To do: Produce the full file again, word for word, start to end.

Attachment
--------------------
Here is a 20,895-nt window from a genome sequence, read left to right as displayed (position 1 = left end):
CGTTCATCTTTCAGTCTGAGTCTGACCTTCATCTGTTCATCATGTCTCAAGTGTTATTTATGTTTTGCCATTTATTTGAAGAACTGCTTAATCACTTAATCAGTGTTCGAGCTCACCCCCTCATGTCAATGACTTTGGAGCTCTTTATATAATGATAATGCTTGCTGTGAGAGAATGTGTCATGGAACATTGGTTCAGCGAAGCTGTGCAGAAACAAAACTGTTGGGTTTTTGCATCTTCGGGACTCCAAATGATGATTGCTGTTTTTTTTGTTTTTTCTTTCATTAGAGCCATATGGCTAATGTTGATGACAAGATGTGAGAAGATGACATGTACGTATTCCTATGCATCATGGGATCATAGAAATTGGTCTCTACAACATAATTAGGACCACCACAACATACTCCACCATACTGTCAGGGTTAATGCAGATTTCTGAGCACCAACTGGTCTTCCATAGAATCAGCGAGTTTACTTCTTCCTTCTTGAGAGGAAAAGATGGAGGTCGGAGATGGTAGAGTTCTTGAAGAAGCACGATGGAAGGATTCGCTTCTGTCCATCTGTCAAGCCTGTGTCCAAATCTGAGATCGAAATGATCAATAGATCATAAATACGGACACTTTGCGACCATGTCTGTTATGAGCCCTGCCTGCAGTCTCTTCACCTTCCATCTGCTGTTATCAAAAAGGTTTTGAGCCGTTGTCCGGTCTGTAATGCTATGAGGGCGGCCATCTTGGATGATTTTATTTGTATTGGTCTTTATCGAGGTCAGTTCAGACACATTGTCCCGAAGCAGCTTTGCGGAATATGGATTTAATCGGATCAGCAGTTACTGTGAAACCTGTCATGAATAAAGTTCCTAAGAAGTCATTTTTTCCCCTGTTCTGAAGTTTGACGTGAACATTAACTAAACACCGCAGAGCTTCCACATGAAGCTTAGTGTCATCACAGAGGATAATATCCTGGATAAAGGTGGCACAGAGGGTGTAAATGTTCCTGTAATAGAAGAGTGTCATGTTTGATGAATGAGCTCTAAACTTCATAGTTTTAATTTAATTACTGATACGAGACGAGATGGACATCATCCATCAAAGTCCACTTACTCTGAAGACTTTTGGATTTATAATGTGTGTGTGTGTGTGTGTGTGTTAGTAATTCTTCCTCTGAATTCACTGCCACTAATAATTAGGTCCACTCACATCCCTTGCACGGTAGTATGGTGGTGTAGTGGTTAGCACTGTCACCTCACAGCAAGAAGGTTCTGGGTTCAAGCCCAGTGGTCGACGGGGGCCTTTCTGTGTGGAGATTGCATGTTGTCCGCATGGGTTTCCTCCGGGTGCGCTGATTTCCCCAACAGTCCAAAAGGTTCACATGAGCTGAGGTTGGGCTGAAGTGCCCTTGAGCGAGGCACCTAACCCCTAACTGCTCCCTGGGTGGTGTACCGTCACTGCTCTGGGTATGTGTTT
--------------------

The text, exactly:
Here is a 20,895-nt window from a genome sequence, read left to right as displayed (position 1 = left end):
CGTTCATCTTTCAGTCTGAGTCTGACCTTCATCTGTTCATCATGTCTCAAGTGTTATTTATGTTTTGCCATTTATTTGAAGAACTGCTTAATCACTTAATCAGTGTTCGAGCTCACCCCCTCATGTCAATGACTTTGGAGCTCTTTATATAATGATAATGCTTGCTGTGAGAGAATGTGTCATGGAACATTGGTTCAGCGAAGCTGTGCAGAAACAAAACTGTTGGGTTTTTGCATCTTCGGGACTCCAAATGATGATTGCTGTTTTTTTTGTTTTTTCTTTCATTAGAGCCATATGGCTAATGTTGATGACAAGATGTGAGAAGATGACATGTACGTATTCCTATGCATCATGGGATCATAGAAATTGGTCTCTACAACATAATTAGGACCACCACAACATACTCCACCATACTGTCAGGGTTAATGCAGATTTCTGAGCACCAACTGGTCTTCCATAGAATCAGCGAGTTTACTTCTTCCTTCTTGAGAGGAAAAGATGGAGGTCGGAGATGGTAGAGTTCTTGAAGAAGCACGATGGAAGGATTCGCTTCTGTCCATCTGTCAAGCCTGTGTCCAAATCTGAGATCGAAATGATCAATAGATCATAAATACGGACACTTTGCGACCATGTCTGTTATGAGCCCTGCCTGCAGTCTCTTCACCTTCCATCTGCTGTTATCAAAAAGGTTTTGAGCCGTTGTCCGGTCTGTAATGCTATGAGGGCGGCCATCTTGGATGATTTTATTTGTATTGGTCTTTATCGAGGTCAGTTCAGACACATTGTCCCGAAGCAGCTTTGCGGAATATGGATTTAATCGGATCAGCAGTTACTGTGAAACCTGTCATGAATAAAGTTCCTAAGAAGTCATTTTTTCCCCTGTTCTGAAGTTTGACGTGAACATTAACTAAACACCGCAGAGCTTCCACATGAAGCTTAGTGTCATCACAGAGGATAATATCCTGGATAAAGGTGGCACAGAGGGTGTAAATGTTCCTGTAATAGAAGAGTGTCATGTTTGATGAATGAGCTCTAAACTTCATAGTTTTAATTTAATTACTGATACGAGACGAGATGGACATCATCCATCAAAGTCCACTTACTCTGAAGACTTTTGGATTTATAATGTGTGTGTGTGTGTGTGTGTGTTAGTAATTCTTCCTCTGAATTCACTGCCACTAATAATTAGGTCCACTCACATCCCTTGCACGGTAGTATGGTGGTGTAGTGGTTAGCACTGTCACCTCACAGCAAGAAGGTTCTGGGTTCAAGCCCAGTGGTCGACGGGGGCCTTTCTGTGTGGAGATTGCATGTTGTCCGCATGGGTTTCCTCCGGGTGCGCTGATTTCCCCAACAGTCCAAAAGGTTCACATGAGCTGAGGTTGGGCTGAAGTGCCCTTGAGCGAGGCACCTAACCCCTAACTGCTCCCTGGGTGGTGTACCGTCACTGCTCTGGGTATGTGTTT